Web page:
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July 24, 2019

When cricket meets corruption: Battle between the good and evil


Wed, Jul 24, 2019

Cricket for long has borne the stain of corruption in the world, but has clung on to this side of the globe perhaps more firmly than the others as it continues to be an interminable battle between the good and evil.

Bringing to light the murkier side of the much-loved sport, writer, counter-terrorism professional and ‘cricket tragic’ Omar Shahid Hamid unveiled the largely untold story of the ‘dirtied’ game during a talk at Agha Khan University Hospital’s Sixth Sense Forum on Tuesday.

“We as Pakistanis are cricket crazy and we seem to love conspiracy theories,” he said.

“This is the area where we as fans have been trembling about, trying to understand and come to grips with this issue of corruption, especially when it involves those people that we tend to put on a pedestal.”

-Tracing the trail-

Corruption and cricket came to crossroads, 30 years ago.

Sharjah’s emergence as an offshore venue for cricket matches, especially between India and Pakistan, marked its success because a sizeable population of expats in the region came from the two neighboring countries which eventually opened its doors to desirability and a sense of rivalry that was glamourized.

“When Bollywood met cricket and the sport became a rave carnival,” as Hamid puts it.

Tracing the gradual advent of gambling that led to match fixing, Hamid thinks back at Bombay’s underworld where “betting on cricket emerged as a rather profitable alternative to established criminal enterprises. There was a large population of people willing to bet in both India and Pakistan, and they were encouraged to do so as both the countries had gambling laws that were antiquated and perhaps still are.”

An example of the antiquation of the Public Gambling Act 1867 in India, more or less akin to the one in Pakistan. “The fine if you are caught gambling in India, is still Rs200.”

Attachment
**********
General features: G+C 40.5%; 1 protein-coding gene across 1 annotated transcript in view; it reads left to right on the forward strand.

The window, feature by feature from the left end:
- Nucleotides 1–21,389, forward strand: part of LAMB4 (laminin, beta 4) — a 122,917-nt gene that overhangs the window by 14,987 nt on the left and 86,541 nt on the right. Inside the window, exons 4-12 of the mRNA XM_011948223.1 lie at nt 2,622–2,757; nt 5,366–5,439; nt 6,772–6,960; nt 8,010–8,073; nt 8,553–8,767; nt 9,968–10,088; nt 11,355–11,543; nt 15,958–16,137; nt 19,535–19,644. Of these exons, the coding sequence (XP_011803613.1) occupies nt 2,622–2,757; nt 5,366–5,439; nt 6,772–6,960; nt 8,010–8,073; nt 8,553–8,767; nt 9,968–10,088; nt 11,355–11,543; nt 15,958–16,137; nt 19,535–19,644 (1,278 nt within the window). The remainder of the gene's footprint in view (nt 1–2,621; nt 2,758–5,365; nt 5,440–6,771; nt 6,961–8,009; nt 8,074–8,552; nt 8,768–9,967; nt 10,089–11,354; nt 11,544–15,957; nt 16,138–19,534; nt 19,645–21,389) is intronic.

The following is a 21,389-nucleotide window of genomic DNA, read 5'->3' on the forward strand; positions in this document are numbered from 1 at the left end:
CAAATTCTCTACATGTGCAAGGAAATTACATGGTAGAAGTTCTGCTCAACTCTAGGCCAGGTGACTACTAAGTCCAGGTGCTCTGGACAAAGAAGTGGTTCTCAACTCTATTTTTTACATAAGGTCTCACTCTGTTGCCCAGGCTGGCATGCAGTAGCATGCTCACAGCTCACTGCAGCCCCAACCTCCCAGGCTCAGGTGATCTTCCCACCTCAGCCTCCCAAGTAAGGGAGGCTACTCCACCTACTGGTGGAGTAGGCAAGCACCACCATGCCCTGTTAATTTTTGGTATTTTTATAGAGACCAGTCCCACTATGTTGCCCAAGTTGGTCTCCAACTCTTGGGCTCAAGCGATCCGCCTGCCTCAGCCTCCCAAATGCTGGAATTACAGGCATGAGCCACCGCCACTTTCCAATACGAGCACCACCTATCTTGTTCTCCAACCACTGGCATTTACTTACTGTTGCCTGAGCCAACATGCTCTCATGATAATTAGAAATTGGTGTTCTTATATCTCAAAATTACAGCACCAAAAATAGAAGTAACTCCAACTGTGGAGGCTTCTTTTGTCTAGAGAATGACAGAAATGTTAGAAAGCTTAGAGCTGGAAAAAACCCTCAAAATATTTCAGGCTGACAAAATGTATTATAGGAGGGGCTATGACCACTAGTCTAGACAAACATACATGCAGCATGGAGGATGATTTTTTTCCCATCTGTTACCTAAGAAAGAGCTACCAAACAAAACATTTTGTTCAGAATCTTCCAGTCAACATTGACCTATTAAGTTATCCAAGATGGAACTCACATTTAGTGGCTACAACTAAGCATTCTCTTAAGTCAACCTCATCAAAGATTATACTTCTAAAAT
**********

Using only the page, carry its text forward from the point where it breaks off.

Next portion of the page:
“The business then moved from betting on matches where you were unsure of the result, with the jump making sure you had a fair understanding of the result by incorporating a number of players who would ensure you that they would give you your desired result.”

He goes on to term India and Pakistan the natural first victims of the new trend owing to the Sharjah games and the links but why?

“Why not? To them it seems harmless,” he says.

Omar Shahid Hamid unveiled the largely untold story of the ‘dirtied’ game during a talk at Agha Khan University Hospital’s Sixth Sense Forum on Tuesday.

- Cricket corruption: A South Asian phenomenon? -

Rejecting the widely-held claim, Hamid goes on to list the numerous non-South Asian players with dirtied hands.

However, he says: “There are cultural nuances in South Asian teams that perhaps make it harder for individuals to not get involved in these activities.”

“Mirroring South Asian societies and their culture, the status given to a captain. A senior or an elder is given more weightage. Pakistan, India and Sri Lanka have struggled with seniority taking precedence as they were considered untouchable over being senior. Example being Ms Dhoni and his performance in this World Cup.”